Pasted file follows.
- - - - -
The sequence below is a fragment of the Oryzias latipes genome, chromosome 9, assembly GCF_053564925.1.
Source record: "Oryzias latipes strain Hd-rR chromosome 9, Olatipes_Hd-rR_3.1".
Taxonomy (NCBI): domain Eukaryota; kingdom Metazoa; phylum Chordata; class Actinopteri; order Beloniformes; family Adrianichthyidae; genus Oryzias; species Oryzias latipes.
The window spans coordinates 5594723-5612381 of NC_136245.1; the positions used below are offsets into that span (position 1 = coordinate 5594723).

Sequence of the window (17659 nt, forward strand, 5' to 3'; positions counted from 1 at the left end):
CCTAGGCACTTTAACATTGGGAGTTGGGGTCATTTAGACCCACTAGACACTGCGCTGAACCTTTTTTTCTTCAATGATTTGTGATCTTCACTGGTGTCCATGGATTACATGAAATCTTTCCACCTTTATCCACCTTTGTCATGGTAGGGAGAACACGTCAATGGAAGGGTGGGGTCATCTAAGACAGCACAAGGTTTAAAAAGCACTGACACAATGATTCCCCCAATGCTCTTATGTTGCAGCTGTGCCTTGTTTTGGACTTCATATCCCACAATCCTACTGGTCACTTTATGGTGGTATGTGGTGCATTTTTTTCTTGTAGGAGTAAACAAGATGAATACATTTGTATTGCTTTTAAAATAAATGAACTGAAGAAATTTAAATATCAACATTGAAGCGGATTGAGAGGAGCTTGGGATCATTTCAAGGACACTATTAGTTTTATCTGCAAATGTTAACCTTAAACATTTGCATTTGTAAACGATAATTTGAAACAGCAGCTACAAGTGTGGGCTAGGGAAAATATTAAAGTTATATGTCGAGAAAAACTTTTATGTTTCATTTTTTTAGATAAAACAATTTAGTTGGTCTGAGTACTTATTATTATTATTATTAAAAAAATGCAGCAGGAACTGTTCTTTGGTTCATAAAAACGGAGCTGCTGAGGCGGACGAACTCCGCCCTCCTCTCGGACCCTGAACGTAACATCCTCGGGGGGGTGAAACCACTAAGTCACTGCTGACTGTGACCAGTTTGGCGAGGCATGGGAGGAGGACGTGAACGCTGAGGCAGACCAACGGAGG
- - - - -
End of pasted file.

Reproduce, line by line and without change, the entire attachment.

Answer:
The sequence below is a fragment of the Oryzias latipes genome, chromosome 9, assembly GCF_053564925.1.
Source record: "Oryzias latipes strain Hd-rR chromosome 9, Olatipes_Hd-rR_3.1".
Taxonomy (NCBI): domain Eukaryota; kingdom Metazoa; phylum Chordata; class Actinopteri; order Beloniformes; family Adrianichthyidae; genus Oryzias; species Oryzias latipes.
The window spans coordinates 5594723-5612381 of NC_136245.1; the positions used below are offsets into that span (position 1 = coordinate 5594723).

Sequence of the window (17659 nt, forward strand, 5' to 3'; positions counted from 1 at the left end):
CCTAGGCACTTTAACATTGGGAGTTGGGGTCATTTAGACCCACTAGACACTGCGCTGAACCTTTTTTTCTTCAATGATTTGTGATCTTCACTGGTGTCCATGGATTACATGAAATCTTTCCACCTTTATCCACCTTTGTCATGGTAGGGAGAACACGTCAATGGAAGGGTGGGGTCATCTAAGACAGCACAAGGTTTAAAAAGCACTGACACAATGATTCCCCCAATGCTCTTATGTTGCAGCTGTGCCTTGTTTTGGACTTCATATCCCACAATCCTACTGGTCACTTTATGGTGGTATGTGGTGCATTTTTTTCTTGTAGGAGTAAACAAGATGAATACATTTGTATTGCTTTTAAAATAAATGAACTGAAGAAATTTAAATATCAACATTGAAGCGGATTGAGAGGAGCTTGGGATCATTTCAAGGACACTATTAGTTTTATCTGCAAATGTTAACCTTAAACATTTGCATTTGTAAACGATAATTTGAAACAGCAGCTACAAGTGTGGGCTAGGGAAAATATTAAAGTTATATGTCGAGAAAAACTTTTATGTTTCATTTTTTTAGATAAAACAATTTAGTTGGTCTGAGTACTTATTATTATTATTATTAAAAAAATGCAGCAGGAACTGTTCTTTGGTTCATAAAAACGGAGCTGCTGAGGCGGACGAACTCCGCCCTCCTCTCGGACCCTGAACGTAACATCCTCGGGGGGGTGAAACCACTAAGTCACTGCTGACTGTGACCAGTTTGGCGAGGCATGGGAGGAGGACGTGAACGCTGAGGCAGACCAACGGAGG